- Image 1 of 2
- Image 2 of 2
A Massachusetts company that mixes drugs for hospitals on Wednesday gave up an attempt to distance itself from an affiliated pharmacy linked to a deadly U.S. outbreak of fungal meningitis.
Ameridose LLC agreed to close down for 12 days while state and federal officials investigate the New England Compounding Center, which distributed thousands of vials of a contaminated steroid made at a shabby brick complex next to a waste and recycling operation in a western suburb of Boston.
The pharmacies are owned by Gregory Conigliaro, an engineer, and his brother-in-law, Barry Cadden, a pharmacist who was in charge of pharmacy operations at NECC. The waste and recycling facility is another of Conigliaro's business interests.
Ameridose and NECC mix, dilute and prepare drugs into formulations not typically available through pharmaceutical manufacturers from facilities in Massachusetts. NECC has surrendered its license and recalled its products in the wake of the meningitis outbreak, which has claimed a dozen lives.
In the late 1990s, Conigliaro invented a way to turn the plastic in old computers and television sets into an asphalt substitute to repair roads. The product generated national attention. One headline read: "Pothole Filler Gives New Meaning to Information Highway."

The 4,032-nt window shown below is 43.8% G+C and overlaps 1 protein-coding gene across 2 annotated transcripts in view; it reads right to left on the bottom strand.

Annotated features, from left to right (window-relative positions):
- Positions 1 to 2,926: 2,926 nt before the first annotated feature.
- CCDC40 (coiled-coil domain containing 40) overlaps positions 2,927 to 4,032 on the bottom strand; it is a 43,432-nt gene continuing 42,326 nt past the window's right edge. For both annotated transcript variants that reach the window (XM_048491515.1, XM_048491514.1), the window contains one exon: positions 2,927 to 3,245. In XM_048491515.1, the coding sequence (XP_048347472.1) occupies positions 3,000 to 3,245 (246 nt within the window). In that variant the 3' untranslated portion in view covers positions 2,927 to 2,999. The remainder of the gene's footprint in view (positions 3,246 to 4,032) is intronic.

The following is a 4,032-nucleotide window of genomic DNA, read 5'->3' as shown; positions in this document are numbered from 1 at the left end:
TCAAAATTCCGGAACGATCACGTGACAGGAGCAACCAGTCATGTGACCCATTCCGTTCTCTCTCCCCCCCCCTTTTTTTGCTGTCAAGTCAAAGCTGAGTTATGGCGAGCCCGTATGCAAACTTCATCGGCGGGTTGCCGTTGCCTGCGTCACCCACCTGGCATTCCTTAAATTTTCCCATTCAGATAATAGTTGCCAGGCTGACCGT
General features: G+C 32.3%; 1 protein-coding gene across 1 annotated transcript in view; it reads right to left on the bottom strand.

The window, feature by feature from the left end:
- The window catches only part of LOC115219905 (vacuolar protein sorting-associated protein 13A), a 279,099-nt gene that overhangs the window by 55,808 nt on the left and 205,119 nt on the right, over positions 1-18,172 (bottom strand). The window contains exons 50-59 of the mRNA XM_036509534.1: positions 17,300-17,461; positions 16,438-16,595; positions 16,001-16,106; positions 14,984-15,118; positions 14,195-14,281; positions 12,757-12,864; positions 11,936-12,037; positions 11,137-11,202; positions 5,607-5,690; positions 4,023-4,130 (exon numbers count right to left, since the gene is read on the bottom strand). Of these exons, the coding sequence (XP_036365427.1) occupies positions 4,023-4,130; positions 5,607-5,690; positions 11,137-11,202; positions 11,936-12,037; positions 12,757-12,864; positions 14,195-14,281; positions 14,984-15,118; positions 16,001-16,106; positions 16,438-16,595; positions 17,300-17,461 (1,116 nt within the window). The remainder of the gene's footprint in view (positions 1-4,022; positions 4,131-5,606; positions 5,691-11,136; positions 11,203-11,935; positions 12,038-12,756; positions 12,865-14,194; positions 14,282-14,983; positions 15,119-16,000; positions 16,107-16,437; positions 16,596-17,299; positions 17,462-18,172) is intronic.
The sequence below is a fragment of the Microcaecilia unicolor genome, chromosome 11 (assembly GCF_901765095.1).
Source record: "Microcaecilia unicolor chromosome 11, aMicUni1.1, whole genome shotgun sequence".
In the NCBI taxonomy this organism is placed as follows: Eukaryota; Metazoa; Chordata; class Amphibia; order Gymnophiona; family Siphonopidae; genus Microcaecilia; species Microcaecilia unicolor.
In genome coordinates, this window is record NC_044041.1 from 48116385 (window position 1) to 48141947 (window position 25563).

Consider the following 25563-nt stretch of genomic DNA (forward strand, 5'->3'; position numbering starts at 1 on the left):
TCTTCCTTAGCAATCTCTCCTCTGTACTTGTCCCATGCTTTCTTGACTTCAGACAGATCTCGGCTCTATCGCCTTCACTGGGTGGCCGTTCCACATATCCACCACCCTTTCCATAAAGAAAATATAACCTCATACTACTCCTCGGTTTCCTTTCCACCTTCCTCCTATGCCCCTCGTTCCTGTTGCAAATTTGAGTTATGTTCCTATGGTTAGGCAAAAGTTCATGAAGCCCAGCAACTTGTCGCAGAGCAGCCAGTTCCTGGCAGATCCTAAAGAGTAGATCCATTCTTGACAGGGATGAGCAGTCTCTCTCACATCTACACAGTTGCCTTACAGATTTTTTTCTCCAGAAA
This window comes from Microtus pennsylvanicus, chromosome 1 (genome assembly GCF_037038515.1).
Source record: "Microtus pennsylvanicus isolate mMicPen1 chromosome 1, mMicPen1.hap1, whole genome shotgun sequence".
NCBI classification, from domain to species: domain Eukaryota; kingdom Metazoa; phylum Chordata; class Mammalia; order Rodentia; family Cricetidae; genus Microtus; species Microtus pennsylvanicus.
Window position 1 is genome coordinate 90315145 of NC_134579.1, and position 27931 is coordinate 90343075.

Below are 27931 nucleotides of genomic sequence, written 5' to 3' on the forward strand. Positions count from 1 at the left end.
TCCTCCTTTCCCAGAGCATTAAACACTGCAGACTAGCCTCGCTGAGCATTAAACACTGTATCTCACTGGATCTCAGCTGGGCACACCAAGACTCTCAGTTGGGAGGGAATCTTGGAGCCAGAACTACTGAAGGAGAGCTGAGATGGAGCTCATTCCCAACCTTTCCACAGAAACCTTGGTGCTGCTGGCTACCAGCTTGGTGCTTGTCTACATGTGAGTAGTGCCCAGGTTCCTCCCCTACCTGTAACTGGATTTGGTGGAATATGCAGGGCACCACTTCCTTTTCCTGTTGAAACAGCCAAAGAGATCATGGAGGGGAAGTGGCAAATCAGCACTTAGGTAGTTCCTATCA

Hazel O'Leary, the U.S. Energy Secretary at the time, praised the company's recycling efforts in 1995 during an "Eco Expo" in Boston.
Such plaudits are now few and far between.
Ameridose said in a statement that as part of an agreement with the Massachusetts Board of Registration in Pharmacy, Cadden has agreed to resign all corporate positions at Ameridose, where he was listed in its latest annual report as a manager.
According to O'Neill and Associates, a public relations firm hired by Ameridose, Cadden holds a minority ownership stake in Ameridose but was not involved in its pharmacy operations.
In early 2011, Ameridose moved out of its Framingham, Massachusetts, facility - which was near NECC's operations - and into a modern, 70,000-square-foot building in nearby Westborough to accommodate its growing operations.
Dr. Madeleine Biondolillo, director of the Massachusetts Department of Public Health's Bureau of Healthcare Safety and Quality, said that there is no evidence Ameridose's products have been compromised and it has not requested a recall.
NECC had come to the attention of state and federal regulators following complaints going back to 2002.
Cadden's own personal pharmacist license is subject to a restriction preventing him from practicing, at least for now, according to public records. More details were not available.
Alaunus Pharmaceutical, a drug distributor which is also owned by Cadden and Conigliaro, will temporarily cease distribution of all products made by Ameridose or any other company under shared ownership, regulators said.
Compounding pharmacies such as NECC are permitted to make medications based on specific prescriptions for individual patients.
State and federal regulators are investigating how thousands of vials of preservative-free methylprednisolone acetate were shipped to healthcare facilities in multiple states and infected 138 people in several across multiple states.